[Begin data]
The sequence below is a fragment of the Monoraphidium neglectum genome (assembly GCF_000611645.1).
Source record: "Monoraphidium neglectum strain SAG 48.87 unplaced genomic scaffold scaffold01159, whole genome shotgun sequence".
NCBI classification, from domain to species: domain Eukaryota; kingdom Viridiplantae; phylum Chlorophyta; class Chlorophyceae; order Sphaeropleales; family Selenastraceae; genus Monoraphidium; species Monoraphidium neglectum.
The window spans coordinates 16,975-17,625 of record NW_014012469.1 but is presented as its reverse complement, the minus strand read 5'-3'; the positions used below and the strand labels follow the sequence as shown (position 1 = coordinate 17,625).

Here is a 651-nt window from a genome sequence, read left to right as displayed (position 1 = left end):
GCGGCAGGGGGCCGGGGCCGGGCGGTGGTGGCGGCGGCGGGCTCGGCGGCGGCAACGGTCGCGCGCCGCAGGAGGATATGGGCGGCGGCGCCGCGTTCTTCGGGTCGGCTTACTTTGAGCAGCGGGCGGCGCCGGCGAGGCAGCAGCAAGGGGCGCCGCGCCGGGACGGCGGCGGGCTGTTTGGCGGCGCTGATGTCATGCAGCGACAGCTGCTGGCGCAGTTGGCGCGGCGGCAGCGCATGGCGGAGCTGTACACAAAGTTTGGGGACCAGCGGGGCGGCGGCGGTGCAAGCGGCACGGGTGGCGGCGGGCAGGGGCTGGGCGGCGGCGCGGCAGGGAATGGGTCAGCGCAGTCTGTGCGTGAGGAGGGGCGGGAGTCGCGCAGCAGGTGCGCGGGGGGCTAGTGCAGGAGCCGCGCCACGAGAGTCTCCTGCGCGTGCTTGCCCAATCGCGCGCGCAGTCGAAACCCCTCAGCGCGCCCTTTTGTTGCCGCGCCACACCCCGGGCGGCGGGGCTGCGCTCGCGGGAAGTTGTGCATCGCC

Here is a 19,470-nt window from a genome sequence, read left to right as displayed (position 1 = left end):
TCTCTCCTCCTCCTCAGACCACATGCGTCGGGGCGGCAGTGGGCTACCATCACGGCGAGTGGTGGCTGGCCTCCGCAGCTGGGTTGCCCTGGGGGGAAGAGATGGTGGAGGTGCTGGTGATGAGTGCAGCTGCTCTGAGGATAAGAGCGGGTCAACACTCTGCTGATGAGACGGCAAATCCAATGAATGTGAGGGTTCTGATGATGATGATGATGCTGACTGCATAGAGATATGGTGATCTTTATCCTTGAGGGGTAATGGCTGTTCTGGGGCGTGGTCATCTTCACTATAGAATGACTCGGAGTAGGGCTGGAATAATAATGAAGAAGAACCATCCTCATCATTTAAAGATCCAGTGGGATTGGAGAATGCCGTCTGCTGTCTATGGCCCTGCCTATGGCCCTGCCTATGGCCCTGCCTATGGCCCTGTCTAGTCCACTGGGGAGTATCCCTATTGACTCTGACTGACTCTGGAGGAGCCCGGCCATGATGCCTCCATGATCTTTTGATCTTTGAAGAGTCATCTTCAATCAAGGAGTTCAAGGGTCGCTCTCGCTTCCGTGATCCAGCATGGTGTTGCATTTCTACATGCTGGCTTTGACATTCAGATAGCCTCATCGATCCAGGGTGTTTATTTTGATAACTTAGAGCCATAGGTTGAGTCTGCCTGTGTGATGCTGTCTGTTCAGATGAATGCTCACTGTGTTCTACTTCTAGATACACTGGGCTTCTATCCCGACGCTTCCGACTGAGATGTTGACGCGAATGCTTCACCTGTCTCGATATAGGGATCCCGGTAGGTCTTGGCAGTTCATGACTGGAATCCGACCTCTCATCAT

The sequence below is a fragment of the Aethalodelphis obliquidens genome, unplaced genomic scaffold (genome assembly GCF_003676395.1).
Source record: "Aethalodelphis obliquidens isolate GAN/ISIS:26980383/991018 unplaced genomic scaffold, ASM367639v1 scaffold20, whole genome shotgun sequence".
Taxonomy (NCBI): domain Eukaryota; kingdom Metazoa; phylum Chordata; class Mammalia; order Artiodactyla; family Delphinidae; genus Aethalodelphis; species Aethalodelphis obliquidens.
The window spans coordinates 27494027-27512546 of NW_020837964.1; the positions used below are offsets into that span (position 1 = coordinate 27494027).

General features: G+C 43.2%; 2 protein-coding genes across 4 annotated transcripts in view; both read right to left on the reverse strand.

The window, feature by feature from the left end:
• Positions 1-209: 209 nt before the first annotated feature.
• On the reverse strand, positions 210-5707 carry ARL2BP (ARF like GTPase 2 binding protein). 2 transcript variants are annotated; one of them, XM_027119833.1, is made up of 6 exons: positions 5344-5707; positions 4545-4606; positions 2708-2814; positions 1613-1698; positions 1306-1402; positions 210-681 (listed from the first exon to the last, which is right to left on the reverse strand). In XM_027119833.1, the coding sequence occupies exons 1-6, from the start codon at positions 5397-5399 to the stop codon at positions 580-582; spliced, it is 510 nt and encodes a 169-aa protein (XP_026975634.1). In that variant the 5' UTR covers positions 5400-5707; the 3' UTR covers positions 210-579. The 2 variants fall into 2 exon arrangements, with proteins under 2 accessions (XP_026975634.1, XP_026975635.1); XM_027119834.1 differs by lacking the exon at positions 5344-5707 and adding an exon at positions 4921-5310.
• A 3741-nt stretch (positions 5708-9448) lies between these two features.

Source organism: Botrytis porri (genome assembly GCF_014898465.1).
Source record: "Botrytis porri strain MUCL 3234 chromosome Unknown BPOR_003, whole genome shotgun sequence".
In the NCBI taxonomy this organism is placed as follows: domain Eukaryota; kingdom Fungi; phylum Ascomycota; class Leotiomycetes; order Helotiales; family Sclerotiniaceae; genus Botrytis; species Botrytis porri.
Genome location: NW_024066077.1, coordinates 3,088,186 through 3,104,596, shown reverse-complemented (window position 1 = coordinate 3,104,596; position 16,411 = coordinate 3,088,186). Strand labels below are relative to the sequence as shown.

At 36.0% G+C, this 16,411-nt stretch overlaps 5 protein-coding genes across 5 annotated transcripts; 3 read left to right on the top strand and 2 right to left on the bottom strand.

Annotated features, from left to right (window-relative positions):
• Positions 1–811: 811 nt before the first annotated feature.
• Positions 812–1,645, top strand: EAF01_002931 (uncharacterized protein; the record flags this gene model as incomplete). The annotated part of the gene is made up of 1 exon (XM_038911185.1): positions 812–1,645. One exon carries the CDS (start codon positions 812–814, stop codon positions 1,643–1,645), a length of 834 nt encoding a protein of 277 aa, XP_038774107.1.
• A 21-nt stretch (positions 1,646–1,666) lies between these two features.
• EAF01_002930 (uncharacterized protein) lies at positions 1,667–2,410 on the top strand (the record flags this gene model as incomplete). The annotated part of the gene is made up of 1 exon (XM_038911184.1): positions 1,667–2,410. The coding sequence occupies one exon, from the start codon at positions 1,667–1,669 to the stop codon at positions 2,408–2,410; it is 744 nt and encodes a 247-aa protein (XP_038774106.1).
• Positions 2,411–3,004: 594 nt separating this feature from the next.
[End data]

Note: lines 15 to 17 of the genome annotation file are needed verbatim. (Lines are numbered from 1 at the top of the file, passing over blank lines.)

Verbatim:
• Positions 1-209: 209 nt before the first annotated feature.
• On the reverse strand, positions 210-5707 carry ARL2BP (ARF like GTPase 2 binding protein). 2 transcript variants are annotated; one of them, XM_027119833.1, is made up of 6 exons: positions 5344-5707; positions 4545-4606; positions 2708-2814; positions 1613-1698; positions 1306-1402; positions 210-681 (listed from the first exon to the last, which is right to left on the reverse strand). In XM_027119833.1, the coding sequence occupies exons 1-6, from the start codon at positions 5397-5399 to the stop codon at positions 580-582; spliced, it is 510 nt and encodes a 169-aa protein (XP_026975634.1). In that variant the 5' UTR covers positions 5400-5707; the 3' UTR covers positions 210-579. The 2 variants fall into 2 exon arrangements, with proteins under 2 accessions (XP_026975634.1, XP_026975635.1); XM_027119834.1 differs by lacking the exon at positions 5344-5707 and adding an exon at positions 4921-5310.
• A 3741-nt stretch (positions 5708-9448) lies between these two features.